Myosin phosphatase and cofilin mediate cAMP/cAMP-dependent protein kinase-induced decline in endothelial cell isometric tension and myosin II regulatory light chain phosphorylation

Department of Pathology, St. Louis University School of Medicine, St. Louis, Missouri 63104, USA.
Journal of Biological Chemistry (Impact Factor: 4.6). 10/2005; 280(38):33083-95. DOI: 10.1074/jbc.M503173200
Source: PubMed

ABSTRACT This study determined the effects of increased intracellular cAMP and cAMP-dependent protein kinase activation on endothelial cell basal and thrombin-induced isometric tension development. Elevation of cAMP and maximal cAMP-dependent protein kinase activation induced by 10 microm forskolin, 40 microm 3-isobutyl-1-methylxanthine caused a 50% reduction in myosin II regulatory light chain (RLC) phosphorylation and a 35% drop in isometric tension, but it did not inhibit thrombin-stimulated increases in RLC phosphorylation and isometric tension. Elevation of cAMP did not alter myosin light chain kinase catalytic activity. However, direct inhibition of myosin light chain kinase with KT5926 resulted in a 90% decrease in RLC phosphorylation and only a minimal decrease in isometric tension, but it prevented thrombin-induced increases in RLC phosphorylation and isometric tension development. We showed that elevated cAMP increases phosphorylation of RhoA 10-fold, and this is accompanied by a 60% decrease in RhoA activity and a 78% increase in RLC phosphatase activity. Evidence is presented that it is this inactivation of RhoA that regulates the decrease in isometric tension through a pathway involving cofilin. Activated cofilin correlates with increased F-actin severing activity in cell extracts from monolayers treated with forskolin/3-isobutyl-1-methylxanthine. Pretreatment of cultures with tautomycin, a protein phosphatase type 1 inhibitor, blocked the effect of cAMP on 1) the dephosphorylation of cofilin, 2) the decrease in RLC phosphorylation, and 3) the decrease in isometric tension. Together, these data provide in vivo evidence that elevated intracellular cAMP regulates endothelial cell isometric tension and RLC phosphorylation through inhibition of RhoA signaling and its downstream pathways that regulate myosin II activity and actin reorganization.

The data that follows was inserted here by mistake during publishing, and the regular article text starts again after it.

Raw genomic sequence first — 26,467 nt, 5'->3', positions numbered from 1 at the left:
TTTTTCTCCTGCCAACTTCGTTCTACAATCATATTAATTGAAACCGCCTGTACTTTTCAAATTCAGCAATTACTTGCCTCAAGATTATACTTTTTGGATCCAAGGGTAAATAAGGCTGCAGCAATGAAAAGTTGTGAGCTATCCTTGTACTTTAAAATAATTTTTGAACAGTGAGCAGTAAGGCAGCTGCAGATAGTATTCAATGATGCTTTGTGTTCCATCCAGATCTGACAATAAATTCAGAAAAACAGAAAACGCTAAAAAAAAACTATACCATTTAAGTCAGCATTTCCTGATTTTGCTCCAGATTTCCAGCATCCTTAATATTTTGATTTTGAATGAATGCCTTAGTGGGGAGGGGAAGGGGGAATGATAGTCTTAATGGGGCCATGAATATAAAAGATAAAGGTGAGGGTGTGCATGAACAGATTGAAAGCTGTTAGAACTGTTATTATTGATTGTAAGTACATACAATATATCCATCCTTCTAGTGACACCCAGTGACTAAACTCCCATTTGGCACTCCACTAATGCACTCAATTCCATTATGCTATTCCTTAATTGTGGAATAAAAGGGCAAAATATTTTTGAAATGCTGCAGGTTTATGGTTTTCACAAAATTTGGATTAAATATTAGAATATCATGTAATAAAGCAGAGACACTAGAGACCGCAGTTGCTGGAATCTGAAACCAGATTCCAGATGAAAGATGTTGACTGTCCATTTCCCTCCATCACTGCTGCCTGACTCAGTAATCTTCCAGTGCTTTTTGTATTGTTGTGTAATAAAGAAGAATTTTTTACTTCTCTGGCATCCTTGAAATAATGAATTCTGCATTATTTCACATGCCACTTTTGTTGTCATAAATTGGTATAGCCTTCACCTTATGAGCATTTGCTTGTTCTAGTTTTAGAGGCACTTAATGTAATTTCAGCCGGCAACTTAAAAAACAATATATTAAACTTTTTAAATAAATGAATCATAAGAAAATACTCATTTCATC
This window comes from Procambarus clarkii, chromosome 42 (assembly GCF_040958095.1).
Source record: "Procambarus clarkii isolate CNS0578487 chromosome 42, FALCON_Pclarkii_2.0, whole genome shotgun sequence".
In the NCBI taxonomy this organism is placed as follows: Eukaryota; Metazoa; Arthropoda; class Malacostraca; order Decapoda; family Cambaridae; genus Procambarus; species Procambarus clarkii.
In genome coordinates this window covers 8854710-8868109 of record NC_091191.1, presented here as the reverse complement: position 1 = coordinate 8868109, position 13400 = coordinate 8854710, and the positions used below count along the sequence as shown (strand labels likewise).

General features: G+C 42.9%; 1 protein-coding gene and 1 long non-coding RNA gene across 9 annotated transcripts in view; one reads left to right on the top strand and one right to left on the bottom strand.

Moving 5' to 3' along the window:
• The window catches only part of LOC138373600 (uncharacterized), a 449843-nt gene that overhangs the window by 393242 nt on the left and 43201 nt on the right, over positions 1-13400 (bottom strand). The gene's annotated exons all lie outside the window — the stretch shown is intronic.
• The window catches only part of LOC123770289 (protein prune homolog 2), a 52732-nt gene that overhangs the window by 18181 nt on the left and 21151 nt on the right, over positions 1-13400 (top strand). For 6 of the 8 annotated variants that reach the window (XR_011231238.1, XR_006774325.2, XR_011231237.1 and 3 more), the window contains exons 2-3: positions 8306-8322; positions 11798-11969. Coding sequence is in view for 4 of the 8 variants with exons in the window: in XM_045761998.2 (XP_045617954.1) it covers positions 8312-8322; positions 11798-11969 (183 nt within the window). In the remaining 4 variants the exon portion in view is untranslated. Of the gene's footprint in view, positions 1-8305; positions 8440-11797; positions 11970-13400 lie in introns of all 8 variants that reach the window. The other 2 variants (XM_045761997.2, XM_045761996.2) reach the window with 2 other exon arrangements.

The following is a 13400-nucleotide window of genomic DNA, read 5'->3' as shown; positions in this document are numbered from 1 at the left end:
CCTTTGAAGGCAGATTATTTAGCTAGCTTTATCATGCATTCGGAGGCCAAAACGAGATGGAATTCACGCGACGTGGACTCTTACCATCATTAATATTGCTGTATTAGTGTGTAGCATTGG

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    • "Naseem's group showed that PKA inhibits ROCK phosphorylation and activation by phosphorylation/ inhibition of RhoA on serine-188 (Aburima et al. 2013). Other studies support this idea by showing that elevated cAMP levels may indirectly lead to cofilin dephosphorylation (Goeckeler and Wysolmerski 2005; Meberg et al. 1998). On the other hand, another study showed that LIMK is directly activated by PKA through phosphorylation on serine-323 and -596 (Nadella et al. 2009). "